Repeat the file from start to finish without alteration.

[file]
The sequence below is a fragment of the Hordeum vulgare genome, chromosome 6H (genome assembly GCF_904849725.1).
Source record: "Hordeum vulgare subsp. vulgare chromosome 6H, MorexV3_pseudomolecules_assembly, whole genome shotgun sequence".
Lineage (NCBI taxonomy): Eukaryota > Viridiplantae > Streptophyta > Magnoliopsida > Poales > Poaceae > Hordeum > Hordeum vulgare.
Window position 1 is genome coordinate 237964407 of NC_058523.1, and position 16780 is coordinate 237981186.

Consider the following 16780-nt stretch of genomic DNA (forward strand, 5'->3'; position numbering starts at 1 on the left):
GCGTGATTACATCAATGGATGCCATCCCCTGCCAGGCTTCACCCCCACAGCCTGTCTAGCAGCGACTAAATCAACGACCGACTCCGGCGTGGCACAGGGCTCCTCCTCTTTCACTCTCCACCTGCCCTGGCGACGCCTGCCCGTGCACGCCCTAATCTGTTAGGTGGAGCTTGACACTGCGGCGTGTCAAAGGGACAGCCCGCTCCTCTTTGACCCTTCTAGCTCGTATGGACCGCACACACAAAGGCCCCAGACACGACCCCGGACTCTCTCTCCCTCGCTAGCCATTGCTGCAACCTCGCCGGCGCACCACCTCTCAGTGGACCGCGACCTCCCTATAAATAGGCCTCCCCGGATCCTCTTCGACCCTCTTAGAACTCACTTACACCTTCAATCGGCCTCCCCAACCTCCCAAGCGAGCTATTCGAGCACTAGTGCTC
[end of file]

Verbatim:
The sequence below is a fragment of the Hordeum vulgare genome, chromosome 6H (genome assembly GCF_904849725.1).
Source record: "Hordeum vulgare subsp. vulgare chromosome 6H, MorexV3_pseudomolecules_assembly, whole genome shotgun sequence".
Lineage (NCBI taxonomy): Eukaryota > Viridiplantae > Streptophyta > Magnoliopsida > Poales > Poaceae > Hordeum > Hordeum vulgare.
Window position 1 is genome coordinate 237964407 of NC_058523.1, and position 16780 is coordinate 237981186.

Consider the following 16780-nt stretch of genomic DNA (forward strand, 5'->3'; position numbering starts at 1 on the left):
GCGTGATTACATCAATGGATGCCATCCCCTGCCAGGCTTCACCCCCACAGCCTGTCTAGCAGCGACTAAATCAACGACCGACTCCGGCGTGGCACAGGGCTCCTCCTCTTTCACTCTCCACCTGCCCTGGCGACGCCTGCCCGTGCACGCCCTAATCTGTTAGGTGGAGCTTGACACTGCGGCGTGTCAAAGGGACAGCCCGCTCCTCTTTGACCCTTCTAGCTCGTATGGACCGCACACACAAAGGCCCCAGACACGACCCCGGACTCTCTCTCCCTCGCTAGCCATTGCTGCAACCTCGCCGGCGCACCACCTCTCAGTGGACCGCGACCTCCCTATAAATAGGCCTCCCCGGATCCTCTTCGACCCTCTTAGAACTCACTTACACCTTCAATCGGCCTCCCCAACCTCCCAAGCGAGCTATTCGAGCACTAGTGCTC